• Plan ahead. Sit down and think about what is most important to you and your organization. It may be very helpful to fill out the
    Preparing for a Visit and Organize your Thoughts worksheets.
  • Call for an appointment. Most elected officials have very full schedules. The odds of just catching them in the office are slim. Plan on 15 to 20 minutes. If you can’t meet with your elected official, arrange to meet with a staff member instead. Staff can relay your message to the proper official.
  • Be on time. This shows elected officials that you are professional and courteous and have respect for their busy schedules. It also reinforces the importance of your meeting.
  • Be direct and brief, and get to the point about your concern, preferably in the first five minutes. Elected officials appreciate your interest. Spending a lot of time in small talk reduces the time you have to tell your story. They need to know what you need, and why it is important to you. Give a personal story. Tie it back to their home area if at all possible.
  • Take notes. You may be called upon to report on the meeting. You want to make certain you have the correct information.
  • Be professional. Your appearance and speech reflect not only on you, but also on the organization you are representing. If you are with a small group, appoint a spokesperson to lead the discussion.
  • Feel free to ask questions and be prepared to answer questions.
  • Be courteous. Shake his/her hand when you meet and upon ending the conversation. Thank them for their time and interest. Ask if you can count on their support. Give them an opportunity to tell you why or why not.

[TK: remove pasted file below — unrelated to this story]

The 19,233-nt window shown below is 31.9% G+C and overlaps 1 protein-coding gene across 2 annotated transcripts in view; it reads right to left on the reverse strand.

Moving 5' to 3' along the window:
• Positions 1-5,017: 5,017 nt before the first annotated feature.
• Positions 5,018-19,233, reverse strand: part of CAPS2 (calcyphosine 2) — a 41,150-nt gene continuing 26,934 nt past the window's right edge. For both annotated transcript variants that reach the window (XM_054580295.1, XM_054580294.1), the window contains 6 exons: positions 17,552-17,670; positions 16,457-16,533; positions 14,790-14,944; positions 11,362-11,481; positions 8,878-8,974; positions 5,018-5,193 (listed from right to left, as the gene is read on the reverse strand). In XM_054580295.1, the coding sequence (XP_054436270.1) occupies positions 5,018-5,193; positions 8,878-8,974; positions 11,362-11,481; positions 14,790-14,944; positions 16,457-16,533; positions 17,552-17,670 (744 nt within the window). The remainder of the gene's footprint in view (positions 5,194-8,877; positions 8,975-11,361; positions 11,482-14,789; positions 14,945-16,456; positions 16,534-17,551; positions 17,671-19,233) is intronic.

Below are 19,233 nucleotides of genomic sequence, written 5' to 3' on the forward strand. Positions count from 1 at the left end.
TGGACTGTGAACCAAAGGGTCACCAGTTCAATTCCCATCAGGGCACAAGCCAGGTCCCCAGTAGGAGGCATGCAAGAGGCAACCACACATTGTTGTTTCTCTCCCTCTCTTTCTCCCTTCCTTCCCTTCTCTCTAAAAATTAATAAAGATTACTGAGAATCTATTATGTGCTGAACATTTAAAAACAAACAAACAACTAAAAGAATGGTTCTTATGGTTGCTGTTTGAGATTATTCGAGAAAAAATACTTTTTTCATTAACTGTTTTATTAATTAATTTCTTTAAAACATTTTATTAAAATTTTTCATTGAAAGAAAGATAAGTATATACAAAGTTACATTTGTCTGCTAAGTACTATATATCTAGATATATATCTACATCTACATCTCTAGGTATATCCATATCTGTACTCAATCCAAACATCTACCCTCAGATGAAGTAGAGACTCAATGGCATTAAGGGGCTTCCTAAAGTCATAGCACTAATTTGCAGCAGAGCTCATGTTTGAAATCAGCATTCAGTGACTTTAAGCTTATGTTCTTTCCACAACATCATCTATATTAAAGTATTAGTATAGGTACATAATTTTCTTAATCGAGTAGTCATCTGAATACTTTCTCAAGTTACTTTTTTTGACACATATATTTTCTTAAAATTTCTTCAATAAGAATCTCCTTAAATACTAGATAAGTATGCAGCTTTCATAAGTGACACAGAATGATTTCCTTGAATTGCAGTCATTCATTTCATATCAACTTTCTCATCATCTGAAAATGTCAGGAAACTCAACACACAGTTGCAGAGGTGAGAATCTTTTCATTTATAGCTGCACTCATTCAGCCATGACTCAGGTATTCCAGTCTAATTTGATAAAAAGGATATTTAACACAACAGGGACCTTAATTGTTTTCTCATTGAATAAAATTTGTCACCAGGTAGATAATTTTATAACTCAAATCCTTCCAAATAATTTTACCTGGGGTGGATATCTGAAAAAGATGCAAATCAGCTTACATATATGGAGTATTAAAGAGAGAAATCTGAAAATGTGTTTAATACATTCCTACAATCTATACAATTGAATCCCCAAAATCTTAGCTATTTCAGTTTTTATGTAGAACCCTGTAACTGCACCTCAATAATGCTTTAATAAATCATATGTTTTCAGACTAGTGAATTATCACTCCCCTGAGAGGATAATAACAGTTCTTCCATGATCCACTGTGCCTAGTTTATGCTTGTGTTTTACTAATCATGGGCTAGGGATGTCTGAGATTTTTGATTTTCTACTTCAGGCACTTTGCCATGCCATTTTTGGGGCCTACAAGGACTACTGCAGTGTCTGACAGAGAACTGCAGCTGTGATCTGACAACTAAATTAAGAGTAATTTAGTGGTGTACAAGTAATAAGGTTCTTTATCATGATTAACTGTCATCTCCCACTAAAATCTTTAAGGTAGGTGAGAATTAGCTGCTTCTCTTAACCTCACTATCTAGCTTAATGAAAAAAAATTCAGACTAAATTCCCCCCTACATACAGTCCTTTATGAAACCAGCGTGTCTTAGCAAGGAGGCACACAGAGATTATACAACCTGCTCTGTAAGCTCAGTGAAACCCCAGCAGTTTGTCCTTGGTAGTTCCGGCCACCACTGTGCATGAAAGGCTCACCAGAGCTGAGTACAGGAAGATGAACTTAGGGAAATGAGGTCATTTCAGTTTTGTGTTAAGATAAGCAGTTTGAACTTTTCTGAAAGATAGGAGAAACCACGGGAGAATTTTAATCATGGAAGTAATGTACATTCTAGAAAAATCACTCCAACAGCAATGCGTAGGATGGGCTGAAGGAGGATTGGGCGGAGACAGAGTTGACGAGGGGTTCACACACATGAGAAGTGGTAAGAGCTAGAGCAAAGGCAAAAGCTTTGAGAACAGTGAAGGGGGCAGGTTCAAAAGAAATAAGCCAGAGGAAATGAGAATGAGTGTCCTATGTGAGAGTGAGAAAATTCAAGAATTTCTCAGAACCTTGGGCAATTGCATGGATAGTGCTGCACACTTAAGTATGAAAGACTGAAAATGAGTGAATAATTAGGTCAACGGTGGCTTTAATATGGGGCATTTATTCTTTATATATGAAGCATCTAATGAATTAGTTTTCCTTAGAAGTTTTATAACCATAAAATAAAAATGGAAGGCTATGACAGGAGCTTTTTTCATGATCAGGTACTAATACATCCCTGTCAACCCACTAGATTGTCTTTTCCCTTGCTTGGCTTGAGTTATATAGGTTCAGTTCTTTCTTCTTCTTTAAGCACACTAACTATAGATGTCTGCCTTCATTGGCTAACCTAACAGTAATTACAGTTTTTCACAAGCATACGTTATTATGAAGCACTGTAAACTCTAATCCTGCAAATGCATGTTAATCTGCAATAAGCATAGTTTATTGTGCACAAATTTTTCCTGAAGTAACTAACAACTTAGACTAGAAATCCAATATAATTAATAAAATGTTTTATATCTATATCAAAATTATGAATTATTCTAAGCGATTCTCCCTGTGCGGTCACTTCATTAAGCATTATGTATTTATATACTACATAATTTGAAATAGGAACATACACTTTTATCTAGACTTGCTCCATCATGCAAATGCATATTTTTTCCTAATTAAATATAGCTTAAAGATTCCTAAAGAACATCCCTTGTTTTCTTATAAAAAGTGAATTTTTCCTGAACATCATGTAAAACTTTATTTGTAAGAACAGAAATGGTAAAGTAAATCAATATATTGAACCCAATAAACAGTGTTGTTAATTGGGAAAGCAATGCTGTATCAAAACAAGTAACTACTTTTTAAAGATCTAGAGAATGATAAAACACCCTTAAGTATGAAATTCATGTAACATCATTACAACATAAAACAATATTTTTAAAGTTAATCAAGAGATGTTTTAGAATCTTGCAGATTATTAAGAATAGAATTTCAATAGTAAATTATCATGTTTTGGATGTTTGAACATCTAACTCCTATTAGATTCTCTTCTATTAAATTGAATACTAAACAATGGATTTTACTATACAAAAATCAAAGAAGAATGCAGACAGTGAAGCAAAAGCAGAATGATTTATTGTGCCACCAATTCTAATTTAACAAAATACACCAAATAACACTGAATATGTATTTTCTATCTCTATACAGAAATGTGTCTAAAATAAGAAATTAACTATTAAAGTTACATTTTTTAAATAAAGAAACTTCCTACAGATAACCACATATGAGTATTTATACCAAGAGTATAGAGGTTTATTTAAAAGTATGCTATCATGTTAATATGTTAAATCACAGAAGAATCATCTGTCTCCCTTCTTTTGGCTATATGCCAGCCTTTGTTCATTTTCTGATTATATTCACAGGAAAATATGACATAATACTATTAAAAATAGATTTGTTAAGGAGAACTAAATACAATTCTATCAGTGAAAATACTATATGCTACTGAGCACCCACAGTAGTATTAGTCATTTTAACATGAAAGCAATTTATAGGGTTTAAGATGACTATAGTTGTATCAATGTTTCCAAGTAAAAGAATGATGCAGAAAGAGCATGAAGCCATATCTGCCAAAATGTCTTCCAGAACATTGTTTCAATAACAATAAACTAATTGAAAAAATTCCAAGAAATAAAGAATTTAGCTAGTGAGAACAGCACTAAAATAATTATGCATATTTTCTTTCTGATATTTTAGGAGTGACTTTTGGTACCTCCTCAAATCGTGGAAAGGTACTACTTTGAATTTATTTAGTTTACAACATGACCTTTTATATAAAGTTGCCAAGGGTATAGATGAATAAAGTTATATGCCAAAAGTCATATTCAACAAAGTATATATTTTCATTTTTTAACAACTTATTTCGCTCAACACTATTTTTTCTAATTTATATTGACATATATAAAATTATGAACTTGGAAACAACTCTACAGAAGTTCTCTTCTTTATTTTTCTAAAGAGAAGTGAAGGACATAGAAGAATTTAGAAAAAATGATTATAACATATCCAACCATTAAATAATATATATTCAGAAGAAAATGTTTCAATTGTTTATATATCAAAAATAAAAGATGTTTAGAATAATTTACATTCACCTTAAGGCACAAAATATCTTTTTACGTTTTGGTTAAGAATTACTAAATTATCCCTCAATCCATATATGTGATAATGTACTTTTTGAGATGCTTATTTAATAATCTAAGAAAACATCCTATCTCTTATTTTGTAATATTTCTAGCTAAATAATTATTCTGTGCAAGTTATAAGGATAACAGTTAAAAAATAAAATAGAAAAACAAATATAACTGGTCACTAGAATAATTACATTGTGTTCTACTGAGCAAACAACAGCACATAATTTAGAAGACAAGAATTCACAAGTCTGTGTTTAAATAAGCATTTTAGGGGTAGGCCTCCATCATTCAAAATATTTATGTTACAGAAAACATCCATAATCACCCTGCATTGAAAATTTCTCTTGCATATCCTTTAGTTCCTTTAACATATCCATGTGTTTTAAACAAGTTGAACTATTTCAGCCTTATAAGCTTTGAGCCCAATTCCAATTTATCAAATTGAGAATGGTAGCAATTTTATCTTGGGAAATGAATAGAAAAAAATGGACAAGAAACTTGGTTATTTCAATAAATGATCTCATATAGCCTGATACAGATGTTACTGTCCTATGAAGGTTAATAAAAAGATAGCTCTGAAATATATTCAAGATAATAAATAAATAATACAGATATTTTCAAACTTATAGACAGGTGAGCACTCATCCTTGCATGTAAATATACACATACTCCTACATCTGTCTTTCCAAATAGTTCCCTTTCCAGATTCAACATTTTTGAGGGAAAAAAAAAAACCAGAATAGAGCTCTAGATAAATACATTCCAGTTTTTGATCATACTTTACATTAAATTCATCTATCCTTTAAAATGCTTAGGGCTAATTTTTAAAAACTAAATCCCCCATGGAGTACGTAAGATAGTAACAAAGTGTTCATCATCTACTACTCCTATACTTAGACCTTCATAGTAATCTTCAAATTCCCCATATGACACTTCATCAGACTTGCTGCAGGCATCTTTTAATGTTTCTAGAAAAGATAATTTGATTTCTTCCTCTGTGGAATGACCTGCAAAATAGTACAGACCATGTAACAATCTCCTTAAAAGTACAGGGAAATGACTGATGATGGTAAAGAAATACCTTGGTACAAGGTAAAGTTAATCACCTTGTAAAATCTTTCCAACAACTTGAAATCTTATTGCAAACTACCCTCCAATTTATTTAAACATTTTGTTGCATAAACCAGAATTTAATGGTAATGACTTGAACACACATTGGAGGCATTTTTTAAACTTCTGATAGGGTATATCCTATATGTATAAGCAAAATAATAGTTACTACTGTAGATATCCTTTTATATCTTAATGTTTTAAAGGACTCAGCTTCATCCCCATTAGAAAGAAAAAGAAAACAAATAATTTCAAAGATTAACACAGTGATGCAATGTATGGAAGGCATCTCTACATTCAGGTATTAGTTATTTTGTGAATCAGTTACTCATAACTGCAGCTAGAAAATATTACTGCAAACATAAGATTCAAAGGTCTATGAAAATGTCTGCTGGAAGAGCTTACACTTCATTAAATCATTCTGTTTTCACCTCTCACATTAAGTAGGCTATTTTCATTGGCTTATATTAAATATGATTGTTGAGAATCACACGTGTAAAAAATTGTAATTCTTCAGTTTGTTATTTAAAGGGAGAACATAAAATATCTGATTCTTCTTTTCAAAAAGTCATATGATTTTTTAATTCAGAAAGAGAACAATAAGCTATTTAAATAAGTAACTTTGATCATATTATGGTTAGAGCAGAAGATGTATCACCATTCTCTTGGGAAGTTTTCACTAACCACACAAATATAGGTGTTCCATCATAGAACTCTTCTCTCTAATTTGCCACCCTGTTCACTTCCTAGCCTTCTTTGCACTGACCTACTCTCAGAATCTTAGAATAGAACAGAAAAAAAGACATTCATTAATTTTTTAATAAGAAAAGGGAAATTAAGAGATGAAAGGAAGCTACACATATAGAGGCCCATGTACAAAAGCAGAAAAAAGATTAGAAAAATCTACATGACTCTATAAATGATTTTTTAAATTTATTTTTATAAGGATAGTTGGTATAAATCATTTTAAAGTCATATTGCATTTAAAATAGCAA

• If you have extra time, share your position with the staff member in charge of that area. The staff will be called up to provide more information as the decision-making time draws near.
  • Follow up soon after the meeting with a short appreciation note.

Thanking Elected Officials

It is very important to thank you elected officials. This small task identifies you as not only a leader, but also as one who cares. Thank-you notes are commonly mailed after business meetings and after telephone and personal interviews.

The thank-you note serves several purposes. It expresses appreciation, summarizes your talk, and gives you a chance to any express ideas not previously mentioned. Remember that the real purpose of the note is to thank the elected official or staff member for their time. Even if you don't agree with their political views, you can express your appreciation that they took the time to either meet or talk with you.

It is appropriate to not only thank the elected official, but also any staff members who listened to you or helped you. The staff member may be the key person to carry a message for you in the future.

Timing is critical for a thank-you note to have impact. Whenever possible, the note should be written within 24 hours of the contact.

Finally, it is important for you to write legibly and to keep the note as neat as possible. If the elected official cannot read your handwriting, your time will be wasted. It is also important to place your name and home address in the upper left-hand corner of the envelope. Many offices will not open mail that has no return address.